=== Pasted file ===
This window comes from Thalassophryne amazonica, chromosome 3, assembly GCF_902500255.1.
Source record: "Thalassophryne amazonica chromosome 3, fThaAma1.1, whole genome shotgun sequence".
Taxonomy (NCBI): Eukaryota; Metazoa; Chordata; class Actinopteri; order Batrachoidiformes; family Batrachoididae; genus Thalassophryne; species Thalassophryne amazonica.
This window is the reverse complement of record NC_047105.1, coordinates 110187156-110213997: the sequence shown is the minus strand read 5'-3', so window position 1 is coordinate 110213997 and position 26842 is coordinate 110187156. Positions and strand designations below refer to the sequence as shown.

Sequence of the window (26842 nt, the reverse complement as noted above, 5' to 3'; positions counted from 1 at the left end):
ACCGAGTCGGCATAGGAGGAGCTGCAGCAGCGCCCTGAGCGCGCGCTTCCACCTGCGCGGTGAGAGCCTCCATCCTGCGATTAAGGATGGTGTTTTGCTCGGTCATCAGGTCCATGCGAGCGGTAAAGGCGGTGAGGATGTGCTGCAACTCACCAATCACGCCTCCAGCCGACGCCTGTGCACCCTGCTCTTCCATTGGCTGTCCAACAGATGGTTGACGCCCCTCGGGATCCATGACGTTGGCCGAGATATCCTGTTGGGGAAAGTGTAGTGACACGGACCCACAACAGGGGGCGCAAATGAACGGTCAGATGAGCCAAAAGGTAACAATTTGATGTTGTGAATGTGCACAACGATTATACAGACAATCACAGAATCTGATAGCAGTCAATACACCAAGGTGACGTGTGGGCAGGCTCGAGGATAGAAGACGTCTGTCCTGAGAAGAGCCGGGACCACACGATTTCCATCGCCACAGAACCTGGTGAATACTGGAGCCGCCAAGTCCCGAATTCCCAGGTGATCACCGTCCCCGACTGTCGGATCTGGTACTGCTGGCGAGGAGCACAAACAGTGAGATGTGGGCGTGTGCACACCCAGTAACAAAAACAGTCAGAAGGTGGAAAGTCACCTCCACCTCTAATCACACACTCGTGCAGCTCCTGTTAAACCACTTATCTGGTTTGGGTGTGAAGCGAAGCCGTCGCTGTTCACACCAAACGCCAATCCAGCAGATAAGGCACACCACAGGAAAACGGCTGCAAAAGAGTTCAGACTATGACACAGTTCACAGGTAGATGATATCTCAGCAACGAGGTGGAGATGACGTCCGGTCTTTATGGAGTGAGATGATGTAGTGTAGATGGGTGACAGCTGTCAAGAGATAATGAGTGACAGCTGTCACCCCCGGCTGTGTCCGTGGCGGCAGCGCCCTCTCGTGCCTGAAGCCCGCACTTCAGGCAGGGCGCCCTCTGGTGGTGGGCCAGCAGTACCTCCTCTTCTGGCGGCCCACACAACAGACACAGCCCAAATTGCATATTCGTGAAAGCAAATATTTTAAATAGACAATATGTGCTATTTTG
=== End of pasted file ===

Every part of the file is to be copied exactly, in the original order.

This window comes from Thalassophryne amazonica, chromosome 3, assembly GCF_902500255.1.
Source record: "Thalassophryne amazonica chromosome 3, fThaAma1.1, whole genome shotgun sequence".
Taxonomy (NCBI): Eukaryota; Metazoa; Chordata; class Actinopteri; order Batrachoidiformes; family Batrachoididae; genus Thalassophryne; species Thalassophryne amazonica.
This window is the reverse complement of record NC_047105.1, coordinates 110187156-110213997: the sequence shown is the minus strand read 5'-3', so window position 1 is coordinate 110213997 and position 26842 is coordinate 110187156. Positions and strand designations below refer to the sequence as shown.

Sequence of the window (26842 nt, the reverse complement as noted above, 5' to 3'; positions counted from 1 at the left end):
ACCGAGTCGGCATAGGAGGAGCTGCAGCAGCGCCCTGAGCGCGCGCTTCCACCTGCGCGGTGAGAGCCTCCATCCTGCGATTAAGGATGGTGTTTTGCTCGGTCATCAGGTCCATGCGAGCGGTAAAGGCGGTGAGGATGTGCTGCAACTCACCAATCACGCCTCCAGCCGACGCCTGTGCACCCTGCTCTTCCATTGGCTGTCCAACAGATGGTTGACGCCCCTCGGGATCCATGACGTTGGCCGAGATATCCTGTTGGGGAAAGTGTAGTGACACGGACCCACAACAGGGGGCGCAAATGAACGGTCAGATGAGCCAAAAGGTAACAATTTGATGTTGTGAATGTGCACAACGATTATACAGACAATCACAGAATCTGATAGCAGTCAATACACCAAGGTGACGTGTGGGCAGGCTCGAGGATAGAAGACGTCTGTCCTGAGAAGAGCCGGGACCACACGATTTCCATCGCCACAGAACCTGGTGAATACTGGAGCCGCCAAGTCCCGAATTCCCAGGTGATCACCGTCCCCGACTGTCGGATCTGGTACTGCTGGCGAGGAGCACAAACAGTGAGATGTGGGCGTGTGCACACCCAGTAACAAAAACAGTCAGAAGGTGGAAAGTCACCTCCACCTCTAATCACACACTCGTGCAGCTCCTGTTAAACCACTTATCTGGTTTGGGTGTGAAGCGAAGCCGTCGCTGTTCACACCAAACGCCAATCCAGCAGATAAGGCACACCACAGGAAAACGGCTGCAAAAGAGTTCAGACTATGACACAGTTCACAGGTAGATGATATCTCAGCAACGAGGTGGAGATGACGTCCGGTCTTTATGGAGTGAGATGATGTAGTGTAGATGGGTGACAGCTGTCAAGAGATAATGAGTGACAGCTGTCACCCCCGGCTGTGTCCGTGGCGGCAGCGCCCTCTCGTGCCTGAAGCCCGCACTTCAGGCAGGGCGCCCTCTGGTGGTGGGCCAGCAGTACCTCCTCTTCTGGCGGCCCACACAACAGACACAGCCCAAATTGCATATTCGTGAAAGCAAATATTTTAAATAGACAATATGTGCTATTTTG